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RamRide, Colorado State construction hot topics at ASCSU debate

Presidential candidates Wendy Bowling and Nigel Daniels, along with vice presidential candidates John Stockley and Andrew Olson, squared off in the first — and only — formal debate last night in the Lory Student Center Theatre.

Approximately 50 people — most of them ASCSU representatives — showed up to watch the candidates discuss topics ranging from RamRide to how student fee money is accounted for.

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Left to right, candidates John Stockley and Wendy Bowling sit next to debate moderators Collegian Editor in Chief Greg Mees and CTV Station Manager Kaitie Huss while debating with candidates Nigel Daniels and Andrew Olson at the Formal ASCSU Presidential Debate in the LSC Theater Wednesday night.
Left to right, candidates John Stockley and Wendy Bowling sit next to debate moderators Collegian Editor in Chief Greg Mees and CTV Station Manager Kaitie Huss while debating with candidates Nigel Daniels and Andrew Olson at the Formal ASCSU Presidential Debate in the LSC Theater Wednesday night.

The debate was moderated by the Collegian and CTV with questions initially posed by those representatives, followed by open questions from the audience.

Both campaigns agreed one of the biggest challenges facing both ASCSU and the student body next year is the closing of the LSC for renovations.

They differed, however, on how to keep morale high when the LSC is shut down and the departments housed there are moved to the Mac Gym in the rec center.

“We have to have a presence throughout the move, a presence at Ram Welcome…” Daniels said. “We want to come in with a new drive and redefine how students look at the Lory Student Center.”

Bowling said she wants to keep Ramskeller open during the move and have someone in the RamRide office that would act as a liaison to the relocated offices in the Mac Gym.

The dialogue between candidates remained cordial, with each side taking about five minutes to answer each question. The debate lasted approximately 90 minutes.

Cashel Cain, a senior psychology major and one of the only non-student government students in attendance, said she came to the debate to get a better understanding of what the candidates were about, besides flyers and signs around campus.

“Both campaigns had good points and I liked that they weren’t completely opposed on everything,” Cain said.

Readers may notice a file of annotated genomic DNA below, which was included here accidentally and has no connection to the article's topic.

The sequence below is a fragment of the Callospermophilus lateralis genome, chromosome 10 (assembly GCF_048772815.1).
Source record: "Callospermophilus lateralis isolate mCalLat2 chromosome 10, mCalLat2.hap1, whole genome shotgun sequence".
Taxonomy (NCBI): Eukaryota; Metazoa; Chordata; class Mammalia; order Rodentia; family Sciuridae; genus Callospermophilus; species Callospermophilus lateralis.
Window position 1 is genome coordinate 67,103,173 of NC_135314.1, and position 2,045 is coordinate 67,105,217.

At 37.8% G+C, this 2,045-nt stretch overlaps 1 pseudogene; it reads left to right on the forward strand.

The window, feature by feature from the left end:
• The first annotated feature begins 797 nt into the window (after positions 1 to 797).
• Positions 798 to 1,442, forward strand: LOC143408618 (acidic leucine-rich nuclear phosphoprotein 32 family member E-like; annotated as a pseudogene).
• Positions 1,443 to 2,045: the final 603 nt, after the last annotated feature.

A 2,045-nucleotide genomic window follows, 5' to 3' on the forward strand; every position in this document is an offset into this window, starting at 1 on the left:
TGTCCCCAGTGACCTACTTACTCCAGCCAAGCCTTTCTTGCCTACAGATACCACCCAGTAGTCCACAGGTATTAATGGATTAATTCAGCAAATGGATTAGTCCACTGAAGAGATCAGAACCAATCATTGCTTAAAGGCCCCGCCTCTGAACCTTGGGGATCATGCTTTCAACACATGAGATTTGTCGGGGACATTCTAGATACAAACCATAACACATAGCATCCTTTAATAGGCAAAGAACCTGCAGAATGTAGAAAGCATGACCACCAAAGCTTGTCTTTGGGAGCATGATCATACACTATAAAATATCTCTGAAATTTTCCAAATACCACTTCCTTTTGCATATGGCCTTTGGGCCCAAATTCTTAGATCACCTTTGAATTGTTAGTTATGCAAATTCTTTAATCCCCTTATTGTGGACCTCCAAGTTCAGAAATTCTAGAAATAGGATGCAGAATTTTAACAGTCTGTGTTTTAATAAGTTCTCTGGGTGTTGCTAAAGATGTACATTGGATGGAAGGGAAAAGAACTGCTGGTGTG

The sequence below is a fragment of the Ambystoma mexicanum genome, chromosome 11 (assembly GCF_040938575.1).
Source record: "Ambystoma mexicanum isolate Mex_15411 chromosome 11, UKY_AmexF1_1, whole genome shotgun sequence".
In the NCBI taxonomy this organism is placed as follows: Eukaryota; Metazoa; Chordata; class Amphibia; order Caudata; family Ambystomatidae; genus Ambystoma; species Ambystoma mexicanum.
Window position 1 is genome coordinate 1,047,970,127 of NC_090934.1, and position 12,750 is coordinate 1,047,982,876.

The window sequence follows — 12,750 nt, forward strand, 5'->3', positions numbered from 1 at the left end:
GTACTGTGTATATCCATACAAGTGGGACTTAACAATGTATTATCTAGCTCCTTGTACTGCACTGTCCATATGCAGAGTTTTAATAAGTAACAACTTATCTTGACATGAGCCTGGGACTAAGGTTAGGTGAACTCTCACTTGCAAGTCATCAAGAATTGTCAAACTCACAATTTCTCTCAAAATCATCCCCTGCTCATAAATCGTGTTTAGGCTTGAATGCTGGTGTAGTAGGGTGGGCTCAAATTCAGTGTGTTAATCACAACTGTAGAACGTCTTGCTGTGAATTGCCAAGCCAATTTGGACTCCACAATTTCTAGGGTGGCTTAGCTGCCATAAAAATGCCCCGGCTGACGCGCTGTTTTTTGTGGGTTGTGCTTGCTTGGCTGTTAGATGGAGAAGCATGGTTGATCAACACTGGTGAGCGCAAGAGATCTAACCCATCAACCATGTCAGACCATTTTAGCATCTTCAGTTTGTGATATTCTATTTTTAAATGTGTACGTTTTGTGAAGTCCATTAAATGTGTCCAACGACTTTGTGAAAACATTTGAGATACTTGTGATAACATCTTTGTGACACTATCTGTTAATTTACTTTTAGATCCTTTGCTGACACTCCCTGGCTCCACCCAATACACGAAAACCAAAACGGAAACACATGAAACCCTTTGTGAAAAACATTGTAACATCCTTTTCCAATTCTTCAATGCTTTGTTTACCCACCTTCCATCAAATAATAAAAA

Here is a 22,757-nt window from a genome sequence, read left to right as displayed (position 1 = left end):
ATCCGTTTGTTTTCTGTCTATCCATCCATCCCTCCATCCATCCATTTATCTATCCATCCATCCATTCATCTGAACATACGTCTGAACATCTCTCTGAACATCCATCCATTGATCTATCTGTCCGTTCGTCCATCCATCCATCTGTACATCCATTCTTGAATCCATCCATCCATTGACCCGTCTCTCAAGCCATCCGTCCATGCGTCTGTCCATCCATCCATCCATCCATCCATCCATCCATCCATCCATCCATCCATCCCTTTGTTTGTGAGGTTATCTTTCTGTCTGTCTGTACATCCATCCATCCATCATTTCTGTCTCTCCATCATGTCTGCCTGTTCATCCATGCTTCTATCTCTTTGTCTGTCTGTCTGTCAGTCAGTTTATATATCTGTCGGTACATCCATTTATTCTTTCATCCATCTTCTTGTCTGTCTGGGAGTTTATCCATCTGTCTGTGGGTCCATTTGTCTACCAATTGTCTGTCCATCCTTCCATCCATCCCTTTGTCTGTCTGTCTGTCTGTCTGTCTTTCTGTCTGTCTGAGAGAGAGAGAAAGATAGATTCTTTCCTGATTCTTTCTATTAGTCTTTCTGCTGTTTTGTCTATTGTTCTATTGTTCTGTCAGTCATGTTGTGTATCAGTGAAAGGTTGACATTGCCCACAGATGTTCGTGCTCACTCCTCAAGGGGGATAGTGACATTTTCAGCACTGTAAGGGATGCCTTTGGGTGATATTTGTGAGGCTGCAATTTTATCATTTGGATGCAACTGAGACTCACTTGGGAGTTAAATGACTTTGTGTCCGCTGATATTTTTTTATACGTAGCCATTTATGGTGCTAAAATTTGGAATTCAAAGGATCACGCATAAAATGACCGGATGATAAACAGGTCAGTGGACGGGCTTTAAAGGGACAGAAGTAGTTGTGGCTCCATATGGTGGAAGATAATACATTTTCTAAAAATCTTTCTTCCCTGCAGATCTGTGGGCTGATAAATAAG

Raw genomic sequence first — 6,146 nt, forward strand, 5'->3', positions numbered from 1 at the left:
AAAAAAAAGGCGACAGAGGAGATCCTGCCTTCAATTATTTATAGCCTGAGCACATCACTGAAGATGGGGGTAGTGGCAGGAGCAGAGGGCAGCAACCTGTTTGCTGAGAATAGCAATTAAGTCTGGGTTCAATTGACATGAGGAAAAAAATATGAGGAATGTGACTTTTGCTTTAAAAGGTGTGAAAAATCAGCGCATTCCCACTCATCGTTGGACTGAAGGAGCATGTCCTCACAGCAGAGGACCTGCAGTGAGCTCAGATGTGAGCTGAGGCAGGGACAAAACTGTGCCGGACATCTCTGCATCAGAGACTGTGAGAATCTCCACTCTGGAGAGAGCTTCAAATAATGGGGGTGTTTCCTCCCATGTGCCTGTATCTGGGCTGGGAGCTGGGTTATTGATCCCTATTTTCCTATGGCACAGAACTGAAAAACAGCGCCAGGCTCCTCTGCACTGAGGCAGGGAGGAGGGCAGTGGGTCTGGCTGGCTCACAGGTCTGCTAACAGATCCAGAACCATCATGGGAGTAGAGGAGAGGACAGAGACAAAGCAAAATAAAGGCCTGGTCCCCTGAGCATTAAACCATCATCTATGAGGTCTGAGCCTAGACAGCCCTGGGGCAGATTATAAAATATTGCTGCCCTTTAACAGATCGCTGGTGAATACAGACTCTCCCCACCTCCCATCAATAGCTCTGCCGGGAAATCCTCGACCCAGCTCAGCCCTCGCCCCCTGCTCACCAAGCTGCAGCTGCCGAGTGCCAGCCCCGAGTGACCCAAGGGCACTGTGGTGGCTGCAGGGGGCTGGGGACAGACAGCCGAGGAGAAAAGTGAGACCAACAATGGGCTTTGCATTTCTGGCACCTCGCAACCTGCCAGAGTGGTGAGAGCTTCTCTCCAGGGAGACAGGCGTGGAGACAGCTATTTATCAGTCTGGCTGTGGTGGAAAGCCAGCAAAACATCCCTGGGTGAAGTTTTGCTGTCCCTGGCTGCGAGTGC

As one of the most visible aspects of ASCSU, RamRide, is also a major component of both candidates platforms. Both campaigns have budgeted for improvements in the program next year.

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A new dispatch system is also being implemented that will decrease wait times and improve efficiency.

“We’re dedicated to making RamRide our number one priority when we walk into office,” Bowling said.

Daniels said “RamRide is facing a ton of different challenges” and believed that volunteer culture of RamRide needs to be a primary focus for improvement.

“We want people to come volunteer for RamRide,” Daniels said. “RamRide shouldn’t be having to go search for people to volunteer.”

When asked what their most important platform was, Bowling said it was “fiscal sustainability and RamRide,” noting that prior ASCSU budgets spent more money then they took in. Her running mate John Stockley agreed and said his most important issue is fiscal responsibility.

“Dealing with other people’s money is a huge responsibility,” Stockley said.

Building on his campaign motto of “Bridging the Gap,” Daniels said having liaisons on campus that would gather student voices and input to make sure all voices are heard is of the utmost importance.

His running mate, Andrew Olson, said his priority is creating an interactive student fee platform where students can easily get online and find out exactly where, and how the $886 in yearly fee money is being spent.

As a member of the Student Fee Review Board, Olson said most members can’t keep track of how fee money is being spent.

“If they don’t (know) where every single dollar is going, how would a student know where every dollar is going?” Olson said.

Senior biology and psychology double major Robert Harris said he attended the debate in order to make sure he better understood the people who might be representing him in the future.

He said he liked hearing the details about the renovations underway at the LSC and said the debate helped solidify which candidate he would vote for. He also said each campaign brought forth good ideas on how to face next year’s challenges.

“I liked how both campaigns want to do more outreach to students outside of ASCSU,” Roberts said.

Senior Reporter Austin Briggs can be reached at news@collegian.com.

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